Food First NL’s Wasteless Resources
The food system is composed of five stages.
Food Security hinges on harmony among, and within, all parts of this system:
This applies to the disposal stage as much as any other part of the food system, because food security is dependent on a sustainable food system.
However, many environmental issues — from deforestation to the depletion of fish stocks worldwide — are tied to food production. So it’s a shame that 1/3rd of food produced worldwide is going to waste!
We also know that food waste is a significant cause of climate change on our planet. When organic waste gets buried in landfills, it releases methane, a greenhouse gas with 21 times the global warming potential as carbon dioxide!
Luckily, much of this organic waste can be diverted from our landfills, which makes food waste reduction one relatively straightforward way to reduce our impact on the environment. It’s also a way for one person to help make a difference, and save money while they’re at it!
Download the Resources Below …
To help residents of our province spend less on groceries, by sending less of the food they buy to a landfill, Food First NL has created food waste reduction resources.
Buy Local Seasonality Chart
Buying local isn’t just good for the local economy and local food industry: it’s good for you too! When you buy local foods that are in season, you’re buying the freshest food your money can buy. Obviously, fresh food lasts longer, which lowers food loss to spoilage.
Locally produced foods also have a lower carbon footprint, because they haven’t been flown, ferried, or trucked to Newfoundland & Labrador. This seasonal buy local guide will let you know what’s in season throughout the year in our province, so you can buy the freshest local ingredients for the meals you’re planning.
Weekly Meal Planner
Planning your meals and snacks for the coming week ensure that buy groceries more strategically, and use all of what you buy. This cuts down on waste, and cuts down on the amount of money you spend on food.
Start by checking what ingredients you already have in your fridge, freezer, and cupboards for inspiration, and build meals around that. Be sure to schedule leftovers into your weekly menu as ready-to-go lunches, or quick and easy suppers. Lastly, freeze leftovers right away if you don’t plan to eat them in a day or two. You can schedule them into future weekly menu plans!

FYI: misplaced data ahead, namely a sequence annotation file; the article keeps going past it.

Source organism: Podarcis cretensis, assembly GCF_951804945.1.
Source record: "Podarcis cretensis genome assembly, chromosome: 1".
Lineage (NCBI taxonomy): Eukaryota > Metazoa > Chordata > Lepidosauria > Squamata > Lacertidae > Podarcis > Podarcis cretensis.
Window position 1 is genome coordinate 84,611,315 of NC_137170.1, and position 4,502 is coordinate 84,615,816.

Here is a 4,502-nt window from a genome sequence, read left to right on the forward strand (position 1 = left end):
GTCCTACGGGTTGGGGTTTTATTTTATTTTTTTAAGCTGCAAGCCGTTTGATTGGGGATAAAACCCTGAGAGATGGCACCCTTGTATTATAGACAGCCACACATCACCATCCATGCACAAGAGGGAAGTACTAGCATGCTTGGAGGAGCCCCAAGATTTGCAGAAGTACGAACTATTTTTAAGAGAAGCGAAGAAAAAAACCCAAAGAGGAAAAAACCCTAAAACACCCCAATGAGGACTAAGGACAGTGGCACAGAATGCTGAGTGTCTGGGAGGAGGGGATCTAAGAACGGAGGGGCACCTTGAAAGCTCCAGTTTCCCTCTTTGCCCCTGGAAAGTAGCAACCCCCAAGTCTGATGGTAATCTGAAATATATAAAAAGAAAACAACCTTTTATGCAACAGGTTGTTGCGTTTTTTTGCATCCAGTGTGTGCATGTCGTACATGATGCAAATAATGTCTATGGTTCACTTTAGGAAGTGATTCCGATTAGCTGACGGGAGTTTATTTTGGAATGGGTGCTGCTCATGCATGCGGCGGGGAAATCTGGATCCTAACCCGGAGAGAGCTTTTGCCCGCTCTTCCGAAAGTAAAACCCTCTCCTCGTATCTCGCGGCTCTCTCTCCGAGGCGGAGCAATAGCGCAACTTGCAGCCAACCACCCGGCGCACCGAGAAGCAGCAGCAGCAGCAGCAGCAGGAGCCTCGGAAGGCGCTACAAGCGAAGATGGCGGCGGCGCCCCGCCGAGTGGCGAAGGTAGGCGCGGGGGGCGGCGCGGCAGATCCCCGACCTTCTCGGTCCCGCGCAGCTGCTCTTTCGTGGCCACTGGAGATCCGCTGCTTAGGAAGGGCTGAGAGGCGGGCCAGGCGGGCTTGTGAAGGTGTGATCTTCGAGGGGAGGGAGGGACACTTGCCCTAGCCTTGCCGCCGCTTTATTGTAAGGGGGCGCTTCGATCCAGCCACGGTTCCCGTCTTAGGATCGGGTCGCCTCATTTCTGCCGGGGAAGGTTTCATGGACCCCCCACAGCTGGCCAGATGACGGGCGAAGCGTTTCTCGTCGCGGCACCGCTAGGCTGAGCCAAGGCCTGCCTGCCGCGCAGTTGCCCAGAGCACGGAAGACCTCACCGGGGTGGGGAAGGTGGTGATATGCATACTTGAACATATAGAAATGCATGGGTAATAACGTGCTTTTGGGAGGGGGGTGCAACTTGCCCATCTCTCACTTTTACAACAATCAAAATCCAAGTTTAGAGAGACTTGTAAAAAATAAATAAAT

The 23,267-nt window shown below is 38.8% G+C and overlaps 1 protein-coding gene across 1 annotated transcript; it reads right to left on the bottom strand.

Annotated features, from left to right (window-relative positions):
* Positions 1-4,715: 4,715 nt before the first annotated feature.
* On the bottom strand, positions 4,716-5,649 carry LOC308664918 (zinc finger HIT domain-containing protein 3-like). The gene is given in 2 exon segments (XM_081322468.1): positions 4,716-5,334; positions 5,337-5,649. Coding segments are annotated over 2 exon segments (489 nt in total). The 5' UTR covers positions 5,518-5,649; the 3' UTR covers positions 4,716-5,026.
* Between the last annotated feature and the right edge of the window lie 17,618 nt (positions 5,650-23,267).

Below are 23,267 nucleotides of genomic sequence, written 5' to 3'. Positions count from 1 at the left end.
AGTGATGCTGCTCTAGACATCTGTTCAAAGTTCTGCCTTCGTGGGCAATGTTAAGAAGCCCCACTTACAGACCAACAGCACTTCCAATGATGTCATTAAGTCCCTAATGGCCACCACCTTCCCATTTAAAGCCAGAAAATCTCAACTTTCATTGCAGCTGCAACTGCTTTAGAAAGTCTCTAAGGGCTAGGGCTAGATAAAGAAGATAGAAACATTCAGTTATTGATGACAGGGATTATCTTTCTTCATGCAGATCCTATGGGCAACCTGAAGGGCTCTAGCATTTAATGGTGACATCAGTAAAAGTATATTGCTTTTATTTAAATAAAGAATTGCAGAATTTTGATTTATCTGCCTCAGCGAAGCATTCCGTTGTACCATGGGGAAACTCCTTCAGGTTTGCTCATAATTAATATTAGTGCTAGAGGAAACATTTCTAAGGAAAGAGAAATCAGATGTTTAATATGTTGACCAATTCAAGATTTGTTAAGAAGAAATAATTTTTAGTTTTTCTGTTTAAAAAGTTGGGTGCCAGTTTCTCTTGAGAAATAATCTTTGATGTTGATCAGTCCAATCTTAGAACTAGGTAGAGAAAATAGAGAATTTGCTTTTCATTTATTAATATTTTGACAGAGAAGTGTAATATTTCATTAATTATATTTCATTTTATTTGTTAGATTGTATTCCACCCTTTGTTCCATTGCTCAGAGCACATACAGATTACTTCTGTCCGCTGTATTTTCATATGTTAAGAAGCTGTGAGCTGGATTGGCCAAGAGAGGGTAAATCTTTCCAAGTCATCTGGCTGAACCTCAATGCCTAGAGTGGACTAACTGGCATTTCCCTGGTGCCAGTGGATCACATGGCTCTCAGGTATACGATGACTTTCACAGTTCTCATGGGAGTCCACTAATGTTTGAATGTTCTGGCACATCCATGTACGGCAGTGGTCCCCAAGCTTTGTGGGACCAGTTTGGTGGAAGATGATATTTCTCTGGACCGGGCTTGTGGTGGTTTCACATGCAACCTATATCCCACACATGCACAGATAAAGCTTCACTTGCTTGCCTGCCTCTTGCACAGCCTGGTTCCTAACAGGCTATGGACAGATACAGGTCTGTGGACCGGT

Grocery Shopping List
A grocery list — especially when used to shop for a meal plan — will ensure you’re only buying as much food as you need. This will save you money and lower your household food waste, so try to stick to the list when you shop.
Post your grocery list in a high traffic area, like the front of the fridge, and add items to it throughout the week as you plan your meals, and as you use up any basic ingredients you like to have on hand.
Take a copy of the list to the grocery store to make sure you remember all of the items you need. We’ve all gotten home from the store to find we missed that one key ingredient.
Fresh food can only last so long. Your freezer helps you store food long after you would have had to throw it out. Freezing food can help you get the most out of fresh local produce, fish, and meat while it’s in season.
Still, frozen food is best when consumed within 6 to 9 months of being frozen. Keeping your freezer organized, and tracking what you have in there at a glance will help you cut down on food waste. It’s good practice to place newer frozen foods towards the back, and bring the older items to the front or top, so that they’re easier to remember, access, and use up. Also, keep in mind that an overstuffed freezer can prevent proper air circulation and temperature control, leading to needless spoilage.